When despair is realism
Lars von Trier, the Danish filmmaker, has recently been in the news for controversial comments surrounding his film Melancholia that resulted in the directors of the 2011 Cannes Film Festival declaring him persona non grata. In 2000 von Trier’s Dancer in the Dark, starring Icelandic musician Bjork won the Cannes Festival’s highest prize, the Golden Palm (Palme d’Or). Melancholia had been nominated for the Palme d’Or and won the best actress award for Kirsten Dunst in her role as Justine, the troubled woman whose story is central to the plot.
Melancholia is a simple yet devastating story. Imagine that a beautiful blue planet is hurtling towards the earth at a speed so great we can watch the blue sphere grow ever larger in the sky. Imagine that a dysfunctional family gathers to celebrate the wedding of a daughter who has long struggled with bouts of clinical depression. Imagine that in this world the possibility of hope is limited to the findings of science—which mistakenly has issued assurances that no collision is likely. Imagine how this story will unfold when it is clear that despair is nothing less than the most realistic perspective possible. “The earth is evil,” Justine says. “We don’t need to grieve for it. No one will miss it. Life is only on earth, and not for long.”
It is insufficient to dismiss von Trier here as simply trying to make a provocative movie. It is true that he has not shied away from making provocative films, as Dogville (2003) and Breaking the Waves (1996) prove. Still, I think more is at stake here. From reports I have read von Trier has suffered bouts of serious depression himself and his childhood is something I would wish on no one, leaving him with phobias that haunt him in adulthood. And he is an artist with his finger posed on the pulse of a world echoing with the triumphant voices of those who claim that facing down the abyss of meaninglessness with no hope that anything lies behind death is somehow significantly courageous. On second thought, that is courageous—futile, but courageous. As the film’s tagline puts it, “It will change everything.”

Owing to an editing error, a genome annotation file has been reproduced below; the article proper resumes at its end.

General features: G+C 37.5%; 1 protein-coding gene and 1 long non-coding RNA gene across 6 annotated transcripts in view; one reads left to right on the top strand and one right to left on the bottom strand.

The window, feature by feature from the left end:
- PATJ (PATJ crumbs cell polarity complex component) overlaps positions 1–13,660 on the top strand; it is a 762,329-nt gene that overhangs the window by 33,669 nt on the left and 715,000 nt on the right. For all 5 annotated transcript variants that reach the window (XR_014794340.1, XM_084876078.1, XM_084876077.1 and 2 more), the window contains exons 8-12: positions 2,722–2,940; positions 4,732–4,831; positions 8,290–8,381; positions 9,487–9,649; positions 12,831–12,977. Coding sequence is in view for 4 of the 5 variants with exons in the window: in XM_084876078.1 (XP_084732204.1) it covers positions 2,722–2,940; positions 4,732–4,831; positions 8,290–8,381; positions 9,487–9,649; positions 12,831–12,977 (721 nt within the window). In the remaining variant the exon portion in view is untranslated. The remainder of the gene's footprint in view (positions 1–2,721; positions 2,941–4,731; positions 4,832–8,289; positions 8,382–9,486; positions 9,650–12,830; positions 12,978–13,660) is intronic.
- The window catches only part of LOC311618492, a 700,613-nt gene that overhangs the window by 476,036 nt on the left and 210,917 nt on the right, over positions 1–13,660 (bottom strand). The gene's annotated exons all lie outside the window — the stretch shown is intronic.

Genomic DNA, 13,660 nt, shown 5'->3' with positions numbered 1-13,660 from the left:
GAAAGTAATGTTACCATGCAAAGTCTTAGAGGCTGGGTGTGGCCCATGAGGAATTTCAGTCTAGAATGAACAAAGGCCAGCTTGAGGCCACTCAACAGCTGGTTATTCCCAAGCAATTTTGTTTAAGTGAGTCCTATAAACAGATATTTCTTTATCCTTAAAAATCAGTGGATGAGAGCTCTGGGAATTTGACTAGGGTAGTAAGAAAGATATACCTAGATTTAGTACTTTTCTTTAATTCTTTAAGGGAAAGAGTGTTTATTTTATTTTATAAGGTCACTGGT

Not everyone should watch this film—it is a dark story, unrelenting in making us face the reality of death in a world without meaning. Unlike so many films that show the moment of apocalypse with a cacophony of violence so extreme we must avert our eyes, von Trier invites us to watch to the end. Planets of breathtaking beauty meet in the immensity of space and dissolve in a flash of brilliant light. And the three characters we have come to care about sit together, eyes closed, hands clasped, facing the inevitable with signs of love that though real are insufficient to change the ending.
Melancholia is worth watching if you are able to watch dark films. Lars von Trier is a master at his craft, and the film is an example of cinema at its best. Von Trier touches on themes with a brutal honesty we dare not evade if we take seriously the things that matter most.
Taken on its own terms, Melancholia should drive Christians to some serious reflection. Yes, thankfully the resurrection provides us with a hope sufficient for even the threat of death and apocalypse. But how do we express our hope so that it does not seem feeble at a time when science boasts that reality can be explained without reference to God or miracles? How is it possible to appeal to the historic fact of Christ’s resurrection in a way that gives it sufficient philosophical substance as well as imaginative power? And what can we point to in the way we live, day by day, that reveals the animating force of hope to radically shape our thinking, feeling and doing?
Kirsten Dunst (Justine)
Charlotte Gainsbourg (Claire)
Kiefer Sutherland (John)
Cameron Spurr (Leo)
John Hurt (Dexter)
Charlotte Rampling (Gaby)
Stellan Skarsgård (Jack)
Director: Lars von Trier
Writer: Lars von Trier
Producers: Peter Garde & others
Cinematography: Manuel Alberto Claro
USA, 2011; 136 minutes
Rated R (graphic nudity, sexual content and language)